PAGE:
Ground Report | New Delhi: Himalayan Glaciers Disappearing; At least a third of Himalayan glaciers will disappear by the end of the century, even if countries completely reduce their greenhouse gas emissions by 2050, according to a new report from the International Center for Integrated Mountain Development.
The Himalayan region spans 3,500 kilometers spanning Afghanistan, Bangladesh, Bhutan, China, India, Myanmar, Nepal, and Pakistan and is home to the record-breaking peaks and glaciers that feed ten of the largest and most important river systems among the They include the Ganges, the Indus, the Yellow River or the Mekong, from which billions of people are supplied directly or indirectly, to feed themselves, produce energy or keep the air clean. Additionally, the region concentrates on four of the ‘hot spots of world biodiversity.
More than 1.9 billion people depend on water flowing from glaciers for drinking, agriculture, energy, or other purposes. As the region warms, important rivers and groundwater sources may eventually dry up, potentially triggering conflict, damaging local economies, and causing mass migration, the report said. (Water from Himalayan glaciers)
If emissions continue into the atmosphere beyond 2050, two-thirds of the Himalayan glaciers will melt by 2100. Given that global emissions continue to rise, and countries have been slow to transition from fossil fuels to clean energy, this is the most likely scenario, the report argues.
In fact, if emissions remain stable for decades to come, temperatures across the region could rise by more than 2 degrees Celsius above pre-industrial levels, the maximum temperature increase recommended by the Paris climate agreement. The World Bank has warned that global warming of up to 4 °C will cause adverse weather catastrophes.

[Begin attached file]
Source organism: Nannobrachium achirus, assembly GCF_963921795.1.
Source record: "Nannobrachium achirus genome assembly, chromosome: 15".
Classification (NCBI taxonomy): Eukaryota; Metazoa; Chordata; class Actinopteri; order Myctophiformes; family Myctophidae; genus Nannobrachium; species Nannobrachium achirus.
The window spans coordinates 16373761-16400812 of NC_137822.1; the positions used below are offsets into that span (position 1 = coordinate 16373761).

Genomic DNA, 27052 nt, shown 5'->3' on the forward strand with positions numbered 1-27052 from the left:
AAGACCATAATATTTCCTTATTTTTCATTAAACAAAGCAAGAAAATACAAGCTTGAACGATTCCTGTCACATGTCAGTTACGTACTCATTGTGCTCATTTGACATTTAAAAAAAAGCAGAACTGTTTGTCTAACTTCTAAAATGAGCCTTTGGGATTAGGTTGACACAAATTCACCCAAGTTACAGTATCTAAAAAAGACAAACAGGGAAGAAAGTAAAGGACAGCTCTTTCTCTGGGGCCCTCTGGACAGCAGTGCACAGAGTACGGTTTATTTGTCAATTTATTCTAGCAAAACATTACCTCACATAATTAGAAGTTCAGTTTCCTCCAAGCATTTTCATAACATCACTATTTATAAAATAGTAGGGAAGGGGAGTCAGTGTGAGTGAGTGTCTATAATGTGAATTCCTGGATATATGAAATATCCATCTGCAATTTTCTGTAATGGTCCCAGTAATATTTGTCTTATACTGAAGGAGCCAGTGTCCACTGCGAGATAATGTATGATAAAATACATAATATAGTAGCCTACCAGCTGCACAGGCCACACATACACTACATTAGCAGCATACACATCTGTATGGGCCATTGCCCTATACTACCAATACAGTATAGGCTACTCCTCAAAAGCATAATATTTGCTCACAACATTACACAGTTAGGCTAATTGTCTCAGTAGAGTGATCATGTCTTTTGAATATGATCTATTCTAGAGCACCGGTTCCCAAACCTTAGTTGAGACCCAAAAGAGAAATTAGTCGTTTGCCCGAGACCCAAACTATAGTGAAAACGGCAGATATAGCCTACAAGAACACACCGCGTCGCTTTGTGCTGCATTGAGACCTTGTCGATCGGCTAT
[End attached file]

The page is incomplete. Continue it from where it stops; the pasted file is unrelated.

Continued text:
“Global warming is on course to replace the cold, glacier-capped mountain peaks of the Hindu Kush Himalayas, which cut through eight countries and bare cliffs,” Philip Wester, who led the report, said.
Glaciers are found high in the Himalayan mountain peaks of the Hindukush, where more than 240 million people live. The communities around the mountain range receive water directly from pools created by the ice mass. Several rivers provide water to billions of people across Asia, including the Ganges, Yangtze, Irrawaddy, and Mekong, which originate from the Himalayas. These rivers are the main source of water for many people in these areas.
In the short term, these rivers are expected to flood more frequently, which can destroy neighboring homes and farmland. However, as glaciers release their ice, rivers are expected to dry up, stressing agricultural activities across the region.
Without a reliable source of water, crop yields are expected to decline, threatening food security in many countries. According to the report, more than 30% of the people living in the countries bordering the Himalayas do not have enough food, and 50% experience malnutrition.
The document has been produced over five years and includes the participation of more than 350 researchers and experts from 22 countries and 185 organizations. In total, 210 authors, 20 review editors, 125 external reviewers have participated and provided an unprecedented x-ray of this region with respect to the environment, population and biodiversity. (Himalayan Glaciers Disappearing)